The Carlisle Mosquito Online

Friday, March 19, 2004


It's about balance

Decisions we make in the next few years will have a large impact on the long-term character of this town. One such decision coming before Special Town Meeting on Tuesday is whether to acquire 45 acres (Parcel A) for open space preservation, recreation and affordable housing. The purchase would be financed with funds and matching grants collected under the Community Preservation Act, and deserves our serious consideration.

Others have written about the beauty of the open space, the need for affordable housing and the threat from unchecked 40B development. Questions have been raised about increased traffic and noise, financing and the need to ensure adequate planning.

What else is there to say? Perhaps that nearby residents will benefit the most if the town buys Parcel A on South Street. They just don't know it yet.

An interesting fact was revealed in 1985 when Carlisle citizens were surveyed about how they used conservation land. In general, people visited most often those conservation lands located closest to where they lived. This should not really be surprising. People used the lands for a wide variety of activities, including jogging, dog-walking, cross-country skiing, sledding, gardening, horseback riding, bird watching, picnicking and nature photography. All of these were enjoyed more frequently by those lucky enough to live nearby.

Since that survey, one of the goals of the town's open space planning has been to improve the balance of public lands in the town's four quadrants, so that more people would have ready access to conservation land. The southwest part of Carlisle still has little public land. If the town buys Parcel A, the 26-acre open space portion and ballfield area will be public property to be enjoyed by all. If the town does not buy Parcel A, the dry land will be divided into large private building lots.

I understand something of the anxiety of some South Street residents as they consider the proposal coming before Town Meeting. We had a similar experience several years ago when the Malcolm Meadows senior housing development was built in our neighborhood. This was also a multi-use land project; split between housing and conservation. We are not direct abutters, but my family benefited greatly from the Malcolm Land project.

We like our new neighbors who've moved into Malcolm Meadows, and we've noticed little increase in traffic (perhaps because seniors do not have to ferry children to music lessons and sports practice).

We lost part of the road-side vista when the housing was built, but we gained much more with new public access to enjoy the fields and woods. We love the stone-dust trail that loops around the field. Besides being wheelchair-friendly, this trail has been great for walking with young children who aren't safe near cars. Another great new trail leaves the loop and winds through the trees to connect back with the Two Rod Road trail to Estabrook Woods.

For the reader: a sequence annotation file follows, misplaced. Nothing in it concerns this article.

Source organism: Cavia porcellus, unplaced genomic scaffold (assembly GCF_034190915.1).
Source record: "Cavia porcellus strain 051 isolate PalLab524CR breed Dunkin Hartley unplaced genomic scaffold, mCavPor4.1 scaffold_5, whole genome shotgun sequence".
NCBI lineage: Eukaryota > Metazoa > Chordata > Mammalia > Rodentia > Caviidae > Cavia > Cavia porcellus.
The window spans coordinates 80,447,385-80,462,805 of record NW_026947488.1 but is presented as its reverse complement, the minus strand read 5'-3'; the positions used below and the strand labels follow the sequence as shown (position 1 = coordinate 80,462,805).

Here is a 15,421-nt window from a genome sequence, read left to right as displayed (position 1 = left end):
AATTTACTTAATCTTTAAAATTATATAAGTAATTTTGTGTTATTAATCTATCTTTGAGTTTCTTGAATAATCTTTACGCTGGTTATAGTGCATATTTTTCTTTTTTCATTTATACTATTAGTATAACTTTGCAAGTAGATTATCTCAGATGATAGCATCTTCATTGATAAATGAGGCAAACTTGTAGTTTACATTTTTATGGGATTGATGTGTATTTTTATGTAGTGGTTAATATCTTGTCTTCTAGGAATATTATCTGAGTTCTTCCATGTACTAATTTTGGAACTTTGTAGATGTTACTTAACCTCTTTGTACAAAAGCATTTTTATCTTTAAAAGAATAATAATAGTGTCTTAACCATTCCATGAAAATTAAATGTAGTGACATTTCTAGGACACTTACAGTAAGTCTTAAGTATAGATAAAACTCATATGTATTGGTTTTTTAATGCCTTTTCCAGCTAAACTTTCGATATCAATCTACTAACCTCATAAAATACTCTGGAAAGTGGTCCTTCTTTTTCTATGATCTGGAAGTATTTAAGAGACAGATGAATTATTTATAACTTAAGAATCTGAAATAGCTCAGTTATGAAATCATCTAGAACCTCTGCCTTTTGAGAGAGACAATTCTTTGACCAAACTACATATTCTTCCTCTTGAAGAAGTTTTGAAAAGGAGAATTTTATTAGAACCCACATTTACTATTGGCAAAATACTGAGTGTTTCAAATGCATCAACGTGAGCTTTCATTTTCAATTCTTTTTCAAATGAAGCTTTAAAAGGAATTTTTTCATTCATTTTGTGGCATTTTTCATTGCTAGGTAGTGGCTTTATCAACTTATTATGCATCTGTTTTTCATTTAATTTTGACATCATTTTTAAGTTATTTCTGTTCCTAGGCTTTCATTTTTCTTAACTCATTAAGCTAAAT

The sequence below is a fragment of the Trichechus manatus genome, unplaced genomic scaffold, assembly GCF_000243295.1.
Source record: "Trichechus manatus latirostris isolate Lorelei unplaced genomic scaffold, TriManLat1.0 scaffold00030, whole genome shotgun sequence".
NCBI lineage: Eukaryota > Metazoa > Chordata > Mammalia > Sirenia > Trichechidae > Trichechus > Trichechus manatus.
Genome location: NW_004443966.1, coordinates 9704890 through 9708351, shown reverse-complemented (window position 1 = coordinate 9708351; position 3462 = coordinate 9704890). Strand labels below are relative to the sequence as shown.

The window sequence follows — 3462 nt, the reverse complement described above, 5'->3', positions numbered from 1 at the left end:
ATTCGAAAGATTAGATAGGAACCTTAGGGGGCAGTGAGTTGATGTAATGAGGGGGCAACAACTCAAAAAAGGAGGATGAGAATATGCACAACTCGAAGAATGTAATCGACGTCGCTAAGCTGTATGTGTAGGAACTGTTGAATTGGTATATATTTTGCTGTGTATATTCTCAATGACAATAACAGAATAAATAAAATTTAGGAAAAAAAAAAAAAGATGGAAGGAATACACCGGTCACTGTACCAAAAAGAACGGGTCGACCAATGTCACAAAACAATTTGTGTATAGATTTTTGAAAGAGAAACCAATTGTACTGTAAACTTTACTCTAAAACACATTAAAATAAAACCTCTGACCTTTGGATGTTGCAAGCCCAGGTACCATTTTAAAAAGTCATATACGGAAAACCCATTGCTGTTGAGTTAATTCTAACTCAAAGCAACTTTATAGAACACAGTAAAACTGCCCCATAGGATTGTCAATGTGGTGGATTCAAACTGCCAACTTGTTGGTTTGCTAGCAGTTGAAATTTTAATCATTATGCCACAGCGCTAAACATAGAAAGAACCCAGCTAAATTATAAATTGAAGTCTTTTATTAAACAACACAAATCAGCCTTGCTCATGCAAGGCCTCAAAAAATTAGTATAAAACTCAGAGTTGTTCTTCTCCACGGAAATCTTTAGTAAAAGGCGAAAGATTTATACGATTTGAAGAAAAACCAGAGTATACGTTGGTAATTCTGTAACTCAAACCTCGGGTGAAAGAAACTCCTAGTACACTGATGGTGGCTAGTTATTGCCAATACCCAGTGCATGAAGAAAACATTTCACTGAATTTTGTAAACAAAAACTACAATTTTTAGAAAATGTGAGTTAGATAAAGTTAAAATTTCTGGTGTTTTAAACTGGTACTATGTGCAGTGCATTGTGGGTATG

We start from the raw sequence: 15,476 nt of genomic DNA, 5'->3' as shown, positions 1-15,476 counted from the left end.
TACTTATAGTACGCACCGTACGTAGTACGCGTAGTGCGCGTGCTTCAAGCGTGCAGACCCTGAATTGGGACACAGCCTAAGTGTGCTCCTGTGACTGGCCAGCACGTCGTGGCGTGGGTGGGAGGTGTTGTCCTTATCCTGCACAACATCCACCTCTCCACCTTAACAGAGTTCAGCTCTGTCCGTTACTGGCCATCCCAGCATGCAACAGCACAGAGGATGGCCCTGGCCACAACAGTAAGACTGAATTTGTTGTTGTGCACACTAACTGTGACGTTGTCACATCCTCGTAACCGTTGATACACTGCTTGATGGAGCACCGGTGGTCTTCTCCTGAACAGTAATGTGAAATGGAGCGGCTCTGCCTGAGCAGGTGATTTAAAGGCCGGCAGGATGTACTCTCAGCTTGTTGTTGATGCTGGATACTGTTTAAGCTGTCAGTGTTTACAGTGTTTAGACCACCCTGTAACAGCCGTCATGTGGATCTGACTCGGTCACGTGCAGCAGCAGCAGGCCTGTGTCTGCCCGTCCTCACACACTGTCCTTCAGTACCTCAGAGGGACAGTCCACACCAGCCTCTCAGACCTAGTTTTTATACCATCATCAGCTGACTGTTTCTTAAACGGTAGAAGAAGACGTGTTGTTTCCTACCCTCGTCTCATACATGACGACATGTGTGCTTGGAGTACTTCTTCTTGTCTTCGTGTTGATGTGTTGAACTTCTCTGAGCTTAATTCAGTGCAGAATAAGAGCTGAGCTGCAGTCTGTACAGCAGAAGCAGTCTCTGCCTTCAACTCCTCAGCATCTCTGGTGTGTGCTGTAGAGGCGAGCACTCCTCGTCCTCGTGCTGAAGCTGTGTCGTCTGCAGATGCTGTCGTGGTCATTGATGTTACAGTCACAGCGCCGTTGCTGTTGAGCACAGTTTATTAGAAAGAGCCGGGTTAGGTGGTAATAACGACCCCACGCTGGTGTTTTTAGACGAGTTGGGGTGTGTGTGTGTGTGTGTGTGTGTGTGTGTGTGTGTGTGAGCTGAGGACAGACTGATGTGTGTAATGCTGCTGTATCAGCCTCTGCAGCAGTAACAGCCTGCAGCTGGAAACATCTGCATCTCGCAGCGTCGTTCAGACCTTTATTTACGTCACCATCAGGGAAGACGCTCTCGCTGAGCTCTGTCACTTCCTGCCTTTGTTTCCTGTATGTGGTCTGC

For similar reasons, I suspect that residents of South Street will also enjoy any new ballfield eventually built on Parcel A. Organized sports teams use town fields roughly eight weeks in spring and fall, and the rest of the time the fields are empty — available for neighborhood residents who want to throw a frisbee, fly a kite, or kick a soccer ball with their kids before dinner.

Purchasing Parcel A with CPA funds makes economic sense. I also believe that a Benfield Conservation Land would be cherished long into the future by South Street as well as all of Carlisle.

A tough act to follow

When townspeople gathered at Town Hall last week to grieve and remember Vivian Chaput, the themes were style and substance. Combined with these characteristics was a positive force in the effective management of our community for a quarter of a century. Vivian was always direct, always friendly, always consistent. You knew what she wanted to accomplish, and she had the rare quality of getting you to put much more time and effort into accomplishing common goals than you intended or thought possible. Vivian was a leader by example as well as by force of personality.

When I consider what we can learn from Vivian Chaput's example and how we might remember her, I think about what she has given the town and thus each of us. In Carlisle we talk of a sense of community, of our schools, the open fields where families can walk, our rural character, and our small-town feel. To maintain the qualities that brought us to Carlisle, Vivian reminded us that we cannot treat our town as a hotel. We should follow her example, as many have, by being involved.

Vivian's commitment to community service reminds me of words by Albert Schweitzer spoken at the memorial service for Carlisle resident Kay Kulmala, another giant of a woman, who joyously contributed so much to the town:

"One other thing stirs me — the fact that so many people gave something or were something to me without knowing it. Much of what has become our own in gentleness, modesty, kindness, willingness to forgive, in veracity, loyalty, resignation under suffering, we owe to people in whom we have seen or experienced these virtues at work. A thought which had become an act sprang into us like a spark and lighted a new flame within us."

Each of us carries the spark of Vivian's example within us. I believe she says to us, "I am not irreplaceable, so take a few moments from your ever more busy lives to keep Carlisle a home that our children and grandchildren will find as lovely and friendly as we do today. Come on, guys, stay involved or get involved." Let the spark become a flame.

Vivian Chaput reminds me of the Latin motto of the school where my dad taught. Loosely translated, it goes: "With Grit and Grace." It's perfect, I think, and it brings Vivian instantly to my mind's eye. It is a tough act to follow, but we must.


2004 The Carlisle Mosquito